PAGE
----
Michael Reagan, the son of the-late President Ronald Reagan, defended his support for traditional marriage on CNN's "Piers Morgan Live" Wednesday, but also rescinded his crass remark that same-sex marriage might possibly lead to the acceptability of murder.
Morgan was critical of Reagan's March 28 op-ed titled, "It's time for churches to fight back," in which he suggests that if the U.S. Supreme Court rules that same-sex marriage is legal in all 50 states, there will be a dramatic cultural shift in the country.
Reagan wrote that legalizing same-sex marriage "inevitably will lead to teaching our public school kids that gay marriage is a perfectly fine alternative and no different than traditional marriage. There is also a very slippery slope leading to other alternative relationships and the unconstitutionality of any law based on morality. Think about polygamy, bestiality, and perhaps even murder."
The conservative author and radio host told Morgan he retracts the word murder, because people told him that comment went too far, but he stands behind his message that Christian and Jewish leaders must take a stand and defend traditional marriage en masse in public and on television.
Morgan, who's Catholic, said he understands the religious argument against same-sex marriage, but added that he believes it's the same argument that was used to prohibit interracial marriage. He then noted the 1967 Supreme Court case Loving v. Virginia in which the court ruled that states' laws prohibiting interracial marriage were unconstitutional.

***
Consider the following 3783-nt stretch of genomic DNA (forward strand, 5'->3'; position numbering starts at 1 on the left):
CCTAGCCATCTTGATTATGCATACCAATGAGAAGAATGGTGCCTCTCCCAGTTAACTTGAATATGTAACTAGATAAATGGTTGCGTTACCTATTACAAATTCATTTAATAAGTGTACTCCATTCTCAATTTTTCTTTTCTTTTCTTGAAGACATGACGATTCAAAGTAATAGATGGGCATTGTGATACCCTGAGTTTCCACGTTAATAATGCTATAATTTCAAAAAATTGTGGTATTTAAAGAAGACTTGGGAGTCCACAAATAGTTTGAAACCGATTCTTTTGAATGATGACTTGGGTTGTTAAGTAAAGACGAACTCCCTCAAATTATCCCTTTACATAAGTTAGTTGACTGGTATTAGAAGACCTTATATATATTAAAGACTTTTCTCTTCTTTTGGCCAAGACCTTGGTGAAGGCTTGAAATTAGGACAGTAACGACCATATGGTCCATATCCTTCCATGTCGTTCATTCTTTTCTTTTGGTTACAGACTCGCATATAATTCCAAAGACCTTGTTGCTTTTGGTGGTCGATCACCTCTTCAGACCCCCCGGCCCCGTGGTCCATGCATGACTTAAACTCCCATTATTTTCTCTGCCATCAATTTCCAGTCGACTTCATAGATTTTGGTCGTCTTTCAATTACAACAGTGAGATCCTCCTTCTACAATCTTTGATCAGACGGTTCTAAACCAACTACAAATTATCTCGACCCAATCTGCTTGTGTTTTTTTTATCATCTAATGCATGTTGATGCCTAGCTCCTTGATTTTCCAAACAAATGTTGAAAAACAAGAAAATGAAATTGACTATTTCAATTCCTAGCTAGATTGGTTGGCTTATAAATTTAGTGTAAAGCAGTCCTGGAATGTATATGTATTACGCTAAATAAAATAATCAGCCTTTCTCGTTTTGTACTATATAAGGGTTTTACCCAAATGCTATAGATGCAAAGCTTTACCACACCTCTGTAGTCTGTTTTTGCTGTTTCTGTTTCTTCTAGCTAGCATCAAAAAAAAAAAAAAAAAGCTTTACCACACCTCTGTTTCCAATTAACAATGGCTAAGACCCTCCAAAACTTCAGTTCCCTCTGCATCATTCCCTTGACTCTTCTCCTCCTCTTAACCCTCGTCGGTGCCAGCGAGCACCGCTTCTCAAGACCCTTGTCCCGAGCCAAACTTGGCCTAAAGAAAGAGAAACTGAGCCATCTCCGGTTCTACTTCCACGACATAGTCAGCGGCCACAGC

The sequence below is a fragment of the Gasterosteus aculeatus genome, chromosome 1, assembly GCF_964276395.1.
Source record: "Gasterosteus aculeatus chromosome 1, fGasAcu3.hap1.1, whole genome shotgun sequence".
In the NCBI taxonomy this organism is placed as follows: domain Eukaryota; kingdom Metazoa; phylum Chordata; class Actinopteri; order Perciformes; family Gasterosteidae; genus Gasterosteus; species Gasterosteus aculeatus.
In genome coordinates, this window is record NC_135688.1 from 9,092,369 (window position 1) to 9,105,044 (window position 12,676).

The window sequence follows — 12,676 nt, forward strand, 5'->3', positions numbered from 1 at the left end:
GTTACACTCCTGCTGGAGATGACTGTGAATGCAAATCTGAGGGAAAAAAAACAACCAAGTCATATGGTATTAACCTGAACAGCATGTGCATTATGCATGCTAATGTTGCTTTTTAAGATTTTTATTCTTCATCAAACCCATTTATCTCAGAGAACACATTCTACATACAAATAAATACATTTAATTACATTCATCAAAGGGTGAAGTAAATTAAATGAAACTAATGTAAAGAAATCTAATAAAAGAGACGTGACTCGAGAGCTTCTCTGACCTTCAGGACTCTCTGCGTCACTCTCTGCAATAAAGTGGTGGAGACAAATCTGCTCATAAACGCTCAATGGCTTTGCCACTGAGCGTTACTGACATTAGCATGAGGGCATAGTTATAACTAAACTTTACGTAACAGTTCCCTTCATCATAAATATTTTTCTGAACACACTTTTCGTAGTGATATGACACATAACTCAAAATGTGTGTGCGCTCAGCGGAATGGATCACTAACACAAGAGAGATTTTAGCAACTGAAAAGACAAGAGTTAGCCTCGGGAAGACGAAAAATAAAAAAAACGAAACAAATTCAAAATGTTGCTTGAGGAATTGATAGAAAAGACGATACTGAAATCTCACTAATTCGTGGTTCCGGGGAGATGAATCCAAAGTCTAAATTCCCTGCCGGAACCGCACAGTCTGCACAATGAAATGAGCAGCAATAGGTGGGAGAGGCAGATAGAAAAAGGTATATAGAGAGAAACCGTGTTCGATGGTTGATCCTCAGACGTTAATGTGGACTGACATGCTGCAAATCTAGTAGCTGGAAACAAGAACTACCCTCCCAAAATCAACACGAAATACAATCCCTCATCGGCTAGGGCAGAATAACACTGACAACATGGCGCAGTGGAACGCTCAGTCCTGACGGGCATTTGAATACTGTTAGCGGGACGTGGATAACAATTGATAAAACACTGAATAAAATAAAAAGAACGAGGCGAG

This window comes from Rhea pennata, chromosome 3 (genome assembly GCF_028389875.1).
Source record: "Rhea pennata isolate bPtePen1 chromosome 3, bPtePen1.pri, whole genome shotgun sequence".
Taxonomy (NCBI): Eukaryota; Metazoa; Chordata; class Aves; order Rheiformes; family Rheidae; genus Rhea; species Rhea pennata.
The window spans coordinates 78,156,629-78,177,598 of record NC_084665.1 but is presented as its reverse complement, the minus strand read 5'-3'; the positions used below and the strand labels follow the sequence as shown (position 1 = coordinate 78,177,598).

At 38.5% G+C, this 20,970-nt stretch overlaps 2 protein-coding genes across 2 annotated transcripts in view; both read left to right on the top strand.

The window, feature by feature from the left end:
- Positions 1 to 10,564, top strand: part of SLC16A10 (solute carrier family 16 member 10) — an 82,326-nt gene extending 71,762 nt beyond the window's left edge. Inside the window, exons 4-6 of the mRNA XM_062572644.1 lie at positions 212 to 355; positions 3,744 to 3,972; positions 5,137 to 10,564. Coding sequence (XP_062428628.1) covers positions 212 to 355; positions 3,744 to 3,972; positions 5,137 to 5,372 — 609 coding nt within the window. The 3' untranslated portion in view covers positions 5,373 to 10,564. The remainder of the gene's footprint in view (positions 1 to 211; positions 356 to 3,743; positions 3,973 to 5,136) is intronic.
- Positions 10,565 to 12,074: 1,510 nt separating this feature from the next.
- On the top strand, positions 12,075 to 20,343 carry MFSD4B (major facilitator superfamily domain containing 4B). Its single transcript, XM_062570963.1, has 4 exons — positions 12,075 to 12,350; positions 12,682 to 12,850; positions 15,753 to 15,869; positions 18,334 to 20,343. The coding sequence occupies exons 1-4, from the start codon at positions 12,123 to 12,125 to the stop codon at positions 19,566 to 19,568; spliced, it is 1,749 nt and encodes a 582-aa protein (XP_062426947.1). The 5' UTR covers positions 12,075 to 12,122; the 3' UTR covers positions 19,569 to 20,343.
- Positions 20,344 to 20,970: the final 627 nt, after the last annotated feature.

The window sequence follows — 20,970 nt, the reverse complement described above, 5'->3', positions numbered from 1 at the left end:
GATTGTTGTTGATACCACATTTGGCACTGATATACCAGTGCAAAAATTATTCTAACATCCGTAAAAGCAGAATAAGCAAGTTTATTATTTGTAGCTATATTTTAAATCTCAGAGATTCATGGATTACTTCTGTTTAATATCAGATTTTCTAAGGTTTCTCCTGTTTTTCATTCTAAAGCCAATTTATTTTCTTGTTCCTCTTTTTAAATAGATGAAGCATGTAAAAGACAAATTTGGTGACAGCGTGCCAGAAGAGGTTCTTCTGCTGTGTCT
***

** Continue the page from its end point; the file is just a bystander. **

In Reagan's opinion, the two issues are not comparable. He said the laws that prohibited interracial marriage were wrong, which is why he stands by God's laws.
"Those were laws made by men, and men are sinners," Reagan said. "Man makes mistakes, and that's why we have laws. God never makes mistakes, and that's why I believe in the laws made by God."
"I think that if you accept the redefinition of marriage, then you're going to have to accept the redefinition all the way down the line," said Reagan, who told Morgan that although he has good friends who are in committed gay relationships, he won't support same-sex marriage.
He added that if the court rules in favor of same-sex marriage, then every conceivable type of marriage will also have to become legal, to which Morgan disagreed.
"For example," Reagan said, "if you define marriage as two people getting married – whether male and male, female and female, then at some point you might have to ask, 'do you agree with polygamy?'"
He continued, "Do you think it's alright to marry more than one person? Do you think it's OK for a bisexual person to marry a male and a female? If you are consistent, Piers, then you will agree to that."
Reagan also defended his comments about bestiality and polygamy, for which he's being attacked, by pointing out that he's merely quoting the questions that judges are posing to those who are fighting for same-sex marriage.